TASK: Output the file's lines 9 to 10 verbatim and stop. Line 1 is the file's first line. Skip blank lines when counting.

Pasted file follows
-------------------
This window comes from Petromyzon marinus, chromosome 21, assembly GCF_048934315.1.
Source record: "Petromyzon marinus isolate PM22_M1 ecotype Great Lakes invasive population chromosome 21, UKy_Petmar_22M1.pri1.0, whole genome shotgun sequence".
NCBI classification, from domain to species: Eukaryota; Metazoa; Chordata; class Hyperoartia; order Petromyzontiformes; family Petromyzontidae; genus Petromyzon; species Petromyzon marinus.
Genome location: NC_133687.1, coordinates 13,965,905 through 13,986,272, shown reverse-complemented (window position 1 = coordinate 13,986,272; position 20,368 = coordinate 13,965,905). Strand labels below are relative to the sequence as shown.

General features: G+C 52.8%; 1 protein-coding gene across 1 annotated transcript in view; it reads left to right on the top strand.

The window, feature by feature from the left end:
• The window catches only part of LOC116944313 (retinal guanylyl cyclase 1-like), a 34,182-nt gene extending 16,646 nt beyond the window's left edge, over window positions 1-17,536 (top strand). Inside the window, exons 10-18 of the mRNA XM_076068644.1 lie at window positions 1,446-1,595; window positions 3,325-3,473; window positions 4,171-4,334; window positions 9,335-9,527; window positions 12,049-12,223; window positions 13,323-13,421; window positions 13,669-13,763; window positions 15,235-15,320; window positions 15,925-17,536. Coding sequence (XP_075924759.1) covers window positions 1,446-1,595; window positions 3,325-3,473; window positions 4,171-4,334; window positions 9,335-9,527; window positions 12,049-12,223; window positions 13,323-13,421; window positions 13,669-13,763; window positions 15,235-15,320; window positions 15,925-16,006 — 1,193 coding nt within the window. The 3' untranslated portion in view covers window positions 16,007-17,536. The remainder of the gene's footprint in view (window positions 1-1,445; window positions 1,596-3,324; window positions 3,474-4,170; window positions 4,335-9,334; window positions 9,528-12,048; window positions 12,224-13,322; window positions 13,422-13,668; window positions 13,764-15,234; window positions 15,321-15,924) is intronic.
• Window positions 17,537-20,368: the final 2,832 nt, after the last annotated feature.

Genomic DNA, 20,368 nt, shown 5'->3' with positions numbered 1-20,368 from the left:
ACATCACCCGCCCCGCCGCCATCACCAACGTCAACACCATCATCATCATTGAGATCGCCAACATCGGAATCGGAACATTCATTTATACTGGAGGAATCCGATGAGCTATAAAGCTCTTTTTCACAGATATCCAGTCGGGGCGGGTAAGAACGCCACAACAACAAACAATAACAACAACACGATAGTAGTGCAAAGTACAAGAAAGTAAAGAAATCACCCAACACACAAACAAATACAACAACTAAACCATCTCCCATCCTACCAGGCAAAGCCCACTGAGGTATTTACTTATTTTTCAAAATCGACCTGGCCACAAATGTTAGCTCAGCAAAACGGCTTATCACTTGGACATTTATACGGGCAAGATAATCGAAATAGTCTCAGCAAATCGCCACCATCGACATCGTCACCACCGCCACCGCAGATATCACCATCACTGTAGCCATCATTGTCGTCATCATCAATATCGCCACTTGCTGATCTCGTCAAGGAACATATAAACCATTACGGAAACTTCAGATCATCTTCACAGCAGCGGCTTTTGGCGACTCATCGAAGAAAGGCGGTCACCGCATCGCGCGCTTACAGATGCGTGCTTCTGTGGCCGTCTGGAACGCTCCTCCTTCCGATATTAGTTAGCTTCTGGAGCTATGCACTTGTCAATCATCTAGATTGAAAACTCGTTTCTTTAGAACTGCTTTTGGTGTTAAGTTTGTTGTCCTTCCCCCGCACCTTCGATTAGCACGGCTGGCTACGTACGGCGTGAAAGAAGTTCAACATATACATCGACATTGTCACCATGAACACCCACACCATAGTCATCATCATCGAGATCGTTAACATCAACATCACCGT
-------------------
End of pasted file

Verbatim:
Genomic DNA, 20,368 nt, shown 5'->3' with positions numbered 1-20,368 from the left:
ACATCACCCGCCCCGCCGCCATCACCAACGTCAACACCATCATCATCATTGAGATCGCCAACATCGGAATCGGAACATTCATTTATACTGGAGGAATCCGATGAGCTATAAAGCTCTTTTTCACAGATATCCAGTCGGGGCGGGTAAGAACGCCACAACAACAAACAATAACAACAACACGATAGTAGTGCAAAGTACAAGAAAGTAAAGAAATCACCCAACACACAAACAAATACAACAACTAAACCATCTCCCATCCTACCAGGCAAAGCCCACTGAGGTATTTACTTATTTTTCAAAATCGACCTGGCCACAAATGTTAGCTCAGCAAAACGGCTTATCACTTGGACATTTATACGGGCAAGATAATCGAAATAGTCTCAGCAAATCGCCACCATCGACATCGTCACCACCGCCACCGCAGATATCACCATCACTGTAGCCATCATTGTCGTCATCATCAATATCGCCACTTGCTGATCTCGTCAAGGAACATATAAACCATTACGGAAACTTCAGATCATCTTCACAGCAGCGGCTTTTGGCGACTCATCGAAGAAAGGCGGTCACCGCATCGCGCGCTTACAGATGCGTGCTTCTGTGGCCGTCTGGAACGCTCCTCCTTCCGATATTAGTTAGCTTCTGGAGCTATGCACTTGTCAATCATCTAGATTGAAAACTCGTTTCTTTAGAACTGCTTTTGGTGTTAAGTTTGTTGTCCTTCCCCCGCACCTTCGATTAGCACGGCTGGCTACGTACGGCGTGAAAGAAGTTCAACATATACATCGACATTGTCACCATGAACACCCACACCATAGTCATCATCATCGAGATCGTTAACATCAACATCACCGT